This year’s Oscar for best foreign language film went to "Son of Saul," a Hungarian movie about the Sonderkommando, the special squad of Jews who escorted Holocaust victims to the gas chambers in concentration camps, and burned their bodies after they were murdered.

Director Laszlo Nemes took care to include voices speaking the languages that would have been spoken during World War II, including Yiddish, the lingua franca of European Jews. Very few people speak it now, other than Orthodox families.

Nemes found a Yiddish speaker in Tel Aviv to translate the dialogue and train the actors who would be re-enacting the Auschwitz death camp scenes. Ironically, that man spends most of his days preserving everything about Yiddish that isn’t about the Holocaust.

Mendy Cahan presides over a library of 57,000 Yiddish books in an unusual setting: the fifth floor of Tel Aviv’s grimy Central Bus Station.

“You have the buses shaking and the walls vibrating here, which reminds you every time that culture is not a secure and stable thing. Culture is a shaky thing, which you have to uphold,” he said.

Cahan would know. He grew up in Antwerp, Belgium, speaking Yiddish at home. His parents were Holocaust survivors.

In the 1980s, he moved to Israel, where Hebrew is the predominant language. And he began collecting Yiddish books that people were throwing out. Now 52, he has piercing blue eyes, bushy eyebrows, and a receding mane of grey hair. He sings translated jazz standards like “Fever” in his band, Mendy Cahan & Der Yiddish Express. And he smokes Camels inside his dusty center, called Yung YiDish.

“My Yiddish books — I must say they survived gases, they survived ships and boats and sea and wars,” Cahan said. “And a little cigarette smoke will not hurt them.”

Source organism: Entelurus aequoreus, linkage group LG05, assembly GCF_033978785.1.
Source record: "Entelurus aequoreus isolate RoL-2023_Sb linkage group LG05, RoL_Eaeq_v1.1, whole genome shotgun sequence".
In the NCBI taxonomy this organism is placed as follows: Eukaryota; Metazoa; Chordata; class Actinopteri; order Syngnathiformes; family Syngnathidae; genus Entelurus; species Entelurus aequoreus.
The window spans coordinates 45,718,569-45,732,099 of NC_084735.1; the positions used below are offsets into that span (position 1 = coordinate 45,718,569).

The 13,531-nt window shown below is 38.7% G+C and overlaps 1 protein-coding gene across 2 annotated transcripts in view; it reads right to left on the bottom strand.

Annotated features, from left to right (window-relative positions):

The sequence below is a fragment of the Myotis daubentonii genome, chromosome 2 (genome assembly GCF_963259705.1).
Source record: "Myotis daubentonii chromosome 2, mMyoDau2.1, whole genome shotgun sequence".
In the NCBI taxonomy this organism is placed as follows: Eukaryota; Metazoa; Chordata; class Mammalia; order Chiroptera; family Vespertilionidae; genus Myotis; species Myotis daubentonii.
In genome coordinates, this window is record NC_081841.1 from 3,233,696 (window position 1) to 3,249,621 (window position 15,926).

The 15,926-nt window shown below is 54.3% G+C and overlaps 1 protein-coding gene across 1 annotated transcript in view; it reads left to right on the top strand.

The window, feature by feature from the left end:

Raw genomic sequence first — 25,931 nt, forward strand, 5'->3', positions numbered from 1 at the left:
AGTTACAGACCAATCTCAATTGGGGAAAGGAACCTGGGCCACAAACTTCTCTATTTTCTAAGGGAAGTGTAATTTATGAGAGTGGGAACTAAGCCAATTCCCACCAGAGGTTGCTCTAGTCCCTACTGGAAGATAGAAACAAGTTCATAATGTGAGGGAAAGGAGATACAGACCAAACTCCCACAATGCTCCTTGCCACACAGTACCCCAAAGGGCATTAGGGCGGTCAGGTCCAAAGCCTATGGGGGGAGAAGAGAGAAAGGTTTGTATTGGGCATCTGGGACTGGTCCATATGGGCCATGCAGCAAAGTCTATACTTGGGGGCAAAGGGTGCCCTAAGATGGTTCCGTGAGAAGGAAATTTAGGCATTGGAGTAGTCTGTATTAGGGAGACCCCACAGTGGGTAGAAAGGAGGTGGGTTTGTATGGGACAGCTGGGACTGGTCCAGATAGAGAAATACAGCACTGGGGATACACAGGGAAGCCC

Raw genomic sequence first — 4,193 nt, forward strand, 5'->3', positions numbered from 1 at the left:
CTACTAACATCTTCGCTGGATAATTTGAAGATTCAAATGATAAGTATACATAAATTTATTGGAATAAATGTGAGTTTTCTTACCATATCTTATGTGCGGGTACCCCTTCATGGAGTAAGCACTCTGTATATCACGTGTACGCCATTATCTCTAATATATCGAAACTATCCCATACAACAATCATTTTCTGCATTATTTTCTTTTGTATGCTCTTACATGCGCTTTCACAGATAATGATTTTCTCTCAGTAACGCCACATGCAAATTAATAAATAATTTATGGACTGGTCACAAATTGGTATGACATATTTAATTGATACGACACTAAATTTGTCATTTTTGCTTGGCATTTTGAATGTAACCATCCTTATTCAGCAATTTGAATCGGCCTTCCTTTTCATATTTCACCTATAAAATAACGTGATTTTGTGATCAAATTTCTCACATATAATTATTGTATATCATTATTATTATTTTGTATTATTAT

One day in 2013, Hungarian film director Laszlo Nemes walked into the library looking for help with Yiddish. It was for a film he was making that was set in the gas chambers of Auschwitz.

“When I heard that he wants to make a Holocaust movie, I was hesitant,” Cahan said. “Like I said, no, another one is going to tackle the Holocaust in a movie? It’s true that I would rather not. I would rather we do something else, because it’s such a difficult subject. But when I saw his work and I saw his script, I understood he has here an opening which no one has tried.”

The movie tells the story of Saul, a Hungarian prisoner who escorts his fellow Jews into the gas chambers and then drags out the bodies.

For Cahan, Yiddish is a language of life. So translating the dialogue into Yiddish was an especially dark experience.

“Always when the theme of Holocaust just approaches, it’s kind of an elevator taking me down, and something forces me to stay there, to look as much as I can,” he said.

He also coached the Hungarian, German and Polish actors in Yiddish, mostly through months of training over Skype. He said the most difficult part was recording Yiddish for scenes of death in the movie, including the shouts victims would have let out from behind the doors of a gas chamber.

In early May, the Tel Aviv Cinematheque screened "Son of Saul" on Israel’s Holocaust Memorial Day.

Computer graphics designer Ruthie Vollweiter was there. Like most young Israelis, she doesn’t speak much Yiddish. She said Yiddish might have been the glue for European Jews from the past, but today, “it’s like a relic from a lost world, which is sad. It’s gone and we have Hebrew to glue us together now.”

Cahan says his life’s work is to make sure Yiddish is not forgotten, especially in Israel. He’s grateful for the chance to use Yiddish to make the Holocaust story more vivid. But he dreams of working on a film that depicts the rich world Yiddish speakers inhabited before the Holocaust.

“I think we should make an historical movie in Yiddish, which would be like in the 16th or 17th century,” he said. “This would be a beautiful movie showing the extent of Yiddish and you would have the different Yiddishes, and songs, and things. And we have novels we could base upon.”

It would be a movie most people would need subtitles to understand.

From PRI's The World ©2016 PRI